Issues of the country’s rising national debt have been stirred once again, as the Tanzania Coalition on Debt and Development (TCDD), a shadowy think-tank of recent notoriety, updated its past intervention on the rising debt and what it means for the country’s fiscal and budgetary stability in future.
At that time, there were some responses to what TCDD said, including a general line of defense that if the cash commercially borrowed is used in construction of infrastructure it would repay itself and thus no crisis was likely to occur. There are difficulties with that suggestion as well, as the rate of interest on debt and incremental earnings in national income by road building cannot always be tallied; other factors come in.
In its more recent intervention, TCDD noted that in the past there was a debt pile-up which made the country seek ‘forgiveness,’ or more correctly, debt cancellation, and appears to suggest that this is where we are heading.
The point that did not come out in that regard is that debt cancellation did not just arise from the fact that we had large debts, as Greece for instance isn’t having its debts ‘cancelled’ but rescheduled while other countries collect funds to repay maturing bond-holders or those with Treasury bills.
It means a sort of debt relief scenario can be imagined in future but it will have its costs and mitigations, for that matter involving slashing government funds for inefficient state companies, a key reason for borrowing.
What surprises observers is the tone of the TCDD intervention, that each Tanzanian for instance has a debt of 450,000/- on his or her head, and seeking to make a big issue out of this matter, more or less as a wise or prudent outlook, than policy failure as such.
At the same time there is a suggestion, often repeated from various quarters, that the government is not collecting taxes as much as it should, that it has too many exemptions, which forces it to borrow because it cannot confront stakeholders. Yet TCDD as a lobby are close enough to the churches, whose reaction to a remark by then Finance Minister Mustafa Mkulo in his June 2009 Budget Speech to cut church exemptions sparked near revolt, shift to opposition.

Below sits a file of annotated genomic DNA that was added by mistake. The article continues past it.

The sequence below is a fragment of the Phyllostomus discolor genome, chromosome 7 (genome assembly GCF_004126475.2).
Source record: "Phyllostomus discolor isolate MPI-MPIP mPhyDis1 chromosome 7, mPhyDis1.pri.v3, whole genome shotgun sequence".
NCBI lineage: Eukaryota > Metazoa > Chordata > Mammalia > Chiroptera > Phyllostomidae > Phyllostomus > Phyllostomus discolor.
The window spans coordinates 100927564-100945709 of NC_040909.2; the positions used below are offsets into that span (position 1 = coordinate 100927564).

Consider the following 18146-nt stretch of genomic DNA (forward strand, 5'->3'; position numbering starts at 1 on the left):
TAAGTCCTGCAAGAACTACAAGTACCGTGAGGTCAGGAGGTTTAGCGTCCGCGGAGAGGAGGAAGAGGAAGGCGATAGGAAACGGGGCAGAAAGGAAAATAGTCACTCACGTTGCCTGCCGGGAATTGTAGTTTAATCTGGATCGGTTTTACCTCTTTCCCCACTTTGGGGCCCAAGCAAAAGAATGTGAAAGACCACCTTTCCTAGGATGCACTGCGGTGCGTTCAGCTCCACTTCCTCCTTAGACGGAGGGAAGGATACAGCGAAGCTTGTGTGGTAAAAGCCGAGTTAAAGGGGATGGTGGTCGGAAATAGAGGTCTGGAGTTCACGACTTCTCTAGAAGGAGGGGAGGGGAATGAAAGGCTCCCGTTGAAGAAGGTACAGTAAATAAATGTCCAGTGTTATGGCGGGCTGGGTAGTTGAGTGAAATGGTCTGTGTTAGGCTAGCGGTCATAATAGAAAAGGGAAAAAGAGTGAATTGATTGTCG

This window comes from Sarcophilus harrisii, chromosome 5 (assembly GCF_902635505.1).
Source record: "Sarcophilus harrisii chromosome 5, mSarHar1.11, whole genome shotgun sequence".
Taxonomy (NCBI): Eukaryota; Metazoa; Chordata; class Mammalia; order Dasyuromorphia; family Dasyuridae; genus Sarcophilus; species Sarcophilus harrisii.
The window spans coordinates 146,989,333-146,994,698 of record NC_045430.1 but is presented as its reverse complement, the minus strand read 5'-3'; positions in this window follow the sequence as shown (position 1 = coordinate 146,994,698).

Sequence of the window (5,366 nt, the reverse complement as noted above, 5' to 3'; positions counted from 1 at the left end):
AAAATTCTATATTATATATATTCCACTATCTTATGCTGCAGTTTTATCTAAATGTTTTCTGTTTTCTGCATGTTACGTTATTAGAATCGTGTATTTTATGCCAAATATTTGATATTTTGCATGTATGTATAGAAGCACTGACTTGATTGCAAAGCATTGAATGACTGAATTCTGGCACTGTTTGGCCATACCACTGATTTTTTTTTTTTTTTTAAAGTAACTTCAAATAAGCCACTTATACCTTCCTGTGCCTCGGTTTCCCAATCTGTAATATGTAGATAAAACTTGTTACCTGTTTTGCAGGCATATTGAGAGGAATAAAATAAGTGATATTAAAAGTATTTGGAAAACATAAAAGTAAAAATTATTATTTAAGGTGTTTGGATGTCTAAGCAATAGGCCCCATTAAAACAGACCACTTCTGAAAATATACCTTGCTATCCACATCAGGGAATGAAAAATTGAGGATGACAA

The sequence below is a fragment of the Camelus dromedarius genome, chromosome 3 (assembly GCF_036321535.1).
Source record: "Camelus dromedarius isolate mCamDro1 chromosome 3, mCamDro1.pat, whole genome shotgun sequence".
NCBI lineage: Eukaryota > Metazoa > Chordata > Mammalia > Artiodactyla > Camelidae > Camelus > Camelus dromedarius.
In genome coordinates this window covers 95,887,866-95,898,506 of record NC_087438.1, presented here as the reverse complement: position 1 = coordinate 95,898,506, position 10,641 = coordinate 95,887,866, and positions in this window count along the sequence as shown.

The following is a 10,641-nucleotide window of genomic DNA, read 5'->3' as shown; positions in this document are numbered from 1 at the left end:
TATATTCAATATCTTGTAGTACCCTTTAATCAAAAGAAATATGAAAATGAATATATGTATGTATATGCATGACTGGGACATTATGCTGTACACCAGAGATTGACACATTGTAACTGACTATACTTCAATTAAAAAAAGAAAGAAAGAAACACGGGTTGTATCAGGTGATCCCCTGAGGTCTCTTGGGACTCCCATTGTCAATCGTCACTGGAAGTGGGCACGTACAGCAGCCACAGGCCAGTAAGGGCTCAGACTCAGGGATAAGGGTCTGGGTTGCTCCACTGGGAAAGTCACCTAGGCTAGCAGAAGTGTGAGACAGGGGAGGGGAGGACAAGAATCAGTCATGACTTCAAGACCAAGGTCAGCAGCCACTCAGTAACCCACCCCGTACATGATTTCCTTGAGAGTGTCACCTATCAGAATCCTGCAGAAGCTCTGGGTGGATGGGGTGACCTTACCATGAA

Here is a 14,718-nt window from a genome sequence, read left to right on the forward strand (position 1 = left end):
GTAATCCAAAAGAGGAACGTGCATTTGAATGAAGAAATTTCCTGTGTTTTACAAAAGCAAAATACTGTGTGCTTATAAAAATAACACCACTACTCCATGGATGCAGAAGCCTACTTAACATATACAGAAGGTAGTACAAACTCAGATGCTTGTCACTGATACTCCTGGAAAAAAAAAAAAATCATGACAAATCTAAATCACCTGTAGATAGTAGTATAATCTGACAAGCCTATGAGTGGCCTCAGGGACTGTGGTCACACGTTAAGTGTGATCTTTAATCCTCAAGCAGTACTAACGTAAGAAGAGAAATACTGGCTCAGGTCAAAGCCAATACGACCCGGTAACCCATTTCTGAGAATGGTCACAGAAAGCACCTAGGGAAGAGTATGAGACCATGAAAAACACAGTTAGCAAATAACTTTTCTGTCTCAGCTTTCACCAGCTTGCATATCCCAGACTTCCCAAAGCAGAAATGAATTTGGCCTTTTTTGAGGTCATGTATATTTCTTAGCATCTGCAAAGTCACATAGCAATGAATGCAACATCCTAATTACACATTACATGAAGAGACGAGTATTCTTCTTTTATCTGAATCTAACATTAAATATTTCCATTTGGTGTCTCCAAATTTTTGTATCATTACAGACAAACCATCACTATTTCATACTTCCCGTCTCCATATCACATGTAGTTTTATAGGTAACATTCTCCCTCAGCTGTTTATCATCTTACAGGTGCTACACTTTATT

In the past, Mwalimu Nyerere was also on record as suggesting that exemptions were little more than acts of corruption, ‘viserikali corrupt havitozi kodi,’ by which he meant exemptions other than those he would have himself allowed.
Mwalimu would not tax public companies like TANESCO, TTCL, NIC, TRL etc otherwise they would have been forced to become efficient entities, nor indeed tax church imports, but would rile if mining companies got tax exemptions, or those building posh tourist hotels.
It is a matter of sentiments and objectives of policy, if one wishes to invite investors or is satisfied with shortages, as it was the case before; hence tax exemptions aren’t a light subject tied to fighting corruption, definitely not.
The real criticism that TCDD is leaving out is failure to pursue economic reform to make the country more capable of generating revenue, as weaknesses for instance in health and education funding are glaring, which also touches off corruption in service delivery.
The TCDD criticism is a budgetary criticism where everyone intervening wishes his or her sector to be funded, so that the economy improves, or to remove glaring inequities as in health or education. Still, TCDD should remember that of late IMF, which knows a few things about debts, said Tanzania has ample room to borrow, viz., even with scant reform.